Internal Alignment

Align Your Stakeholders

Ultimately change is about people and the more actively you engage stakeholders the more prepared you'll be for the evitable bumps that come with change. Stakeholders may be different than your project team; they are the folks who will be impacted by and benefit from, the platform. While many of your stakeholders were at the table during the buying process, there are likely additional stakeholders at different levels of your company (hint: end-users of the platform) who you'll want to make sure are part of your team. 

Tip: challenge yourself to bring on stakeholders who represent the diverse backgrounds and perspectives of your company. This will help with user adoption in the future.

Align on Your Why

This may seem a little too existential for a software implementation, but understanding your WHY gets us to a better HOW. WHY is not about will just make delivering on your vision a whole lot easier! With this, we recommend that you do this away from technology and perhaps even go analog to a whiteboard (virtual counts). 

What problem are you solving? Who does it impact? How will it make an impact? What does NOT going through this change mean? (yes, change means disrupting the status quo). Why is this change important?  This is what we call the Toddler Phase of change; asking a lot of questions, perhaps being a little annoying with your team, but ultimately getting to the root of your WHY. 

Tip: get your stakeholders to answer these questions independently and then come together as a group to discuss. This minimizes Group Think and ensures even the quiet ones are sharing ideas and perspectives. Explore similarities in ideas and really poke into differences. 

Disclaimer: the amount of time for this discussion is proportional to the degree of change. If you are a small team, it could be 1 hour. If you are a large team with multiple locations /processes going through a digital transformation, this will be multiple conversations over multiple weeks (and when you say multiple this much it's because this is a form of conversational math). 

Establish a Vision

Now that you've had a great discussion, it's time to step back and make sense of your scribbling. This is where you establish a vision. Your project vision should be aspirational and focus on where you want to go as a team in the future. This will be your guiding light as you go through your implementation. It will also help with how you communicate the corresponding launch and integration of the platform solution into your company.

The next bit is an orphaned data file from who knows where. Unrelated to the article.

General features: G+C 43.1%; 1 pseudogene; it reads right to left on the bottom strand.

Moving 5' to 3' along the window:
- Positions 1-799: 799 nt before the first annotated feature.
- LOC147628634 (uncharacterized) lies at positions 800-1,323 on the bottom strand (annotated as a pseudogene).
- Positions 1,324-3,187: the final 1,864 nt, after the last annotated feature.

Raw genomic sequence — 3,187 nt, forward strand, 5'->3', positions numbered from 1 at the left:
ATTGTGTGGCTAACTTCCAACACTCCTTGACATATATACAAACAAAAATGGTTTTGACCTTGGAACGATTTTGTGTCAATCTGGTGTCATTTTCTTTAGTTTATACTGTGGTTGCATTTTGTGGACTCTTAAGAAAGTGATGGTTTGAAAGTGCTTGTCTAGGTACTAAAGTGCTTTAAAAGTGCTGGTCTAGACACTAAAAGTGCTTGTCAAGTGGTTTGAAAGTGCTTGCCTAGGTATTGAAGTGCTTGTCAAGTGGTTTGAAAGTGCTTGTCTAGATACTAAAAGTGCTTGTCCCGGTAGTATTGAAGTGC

Acknowledge and Understand Resistance

Change typically comes with some form of resistance. It can show up with, "this won't solve things", "users won't do it", "you didn't include me, so I don't like it" (although that one usually isn't articulate quite that directly). To understand where the resistance is coming from, ask yourself: do Resisters align with your vision? If this the answer is yes, then help them focus on the common goal. If the answer is no, why? Does their perspective change anything in your vision? If yes, great perhaps evolving your vision is necessary. If the answer is no it doesn't change our vision, then having a direct conversation about the WHY is needed. 

Tip: Don't shy away from Resisters. Understand them and have conversations to understand their perspective. The earlier you do this the better.

Define Your Processes

Technology makes adherence to your company's processes easier. With ease comes better data. With better data comes better can see where you're going with this! Our Resolver Project Team will share industry best practices on processes, but we always recommend that you go through an internal review first. 

Tip: draw out how you would LIKE your internal processes vs. how they currently are. There is no time to improve and ideally simplify your processes than when you're going through a change.

We can't stress simplicity enough! Simplicity facilitates end-user adoption. It also minimizes the barrier of training and administration in the future. Ideally, you can get to the point of standardization across teams and locations. In doing so, you'll remove silos and have the opportunity for really meaningful data and insights.

If you have different business units, usually from different locations (countries), sometimes this isn't possible. Aim for consistency vs. uniformity. This means that the overall objective is the same, but there is room for a difference in flow.


Some software implementations use the "waterfall" approach. This meant go get some requirements, go away and do work, come back a few months later and hope there is no broken telephone. You can imagine the margin of error that creeps up--and that's not fun for anyone! Having your project team understand the iterative approach can help align both your stakeholders and resisters. 

Our approach is iterative which means that we work beside you in short sprints: design, configure, test (with you), feedback, improve (if necessary), repeat. One of the key benefits of this approach is that we can learn more about your WHY and the vision you're tracking towards through our platform. If not we're not hitting the mark, we can easily make the micro-correction. 

The Resolver Project Team is here to help you through the change. We have a lot of learning and best practices to share! That said, the journey of change starts with your WHY.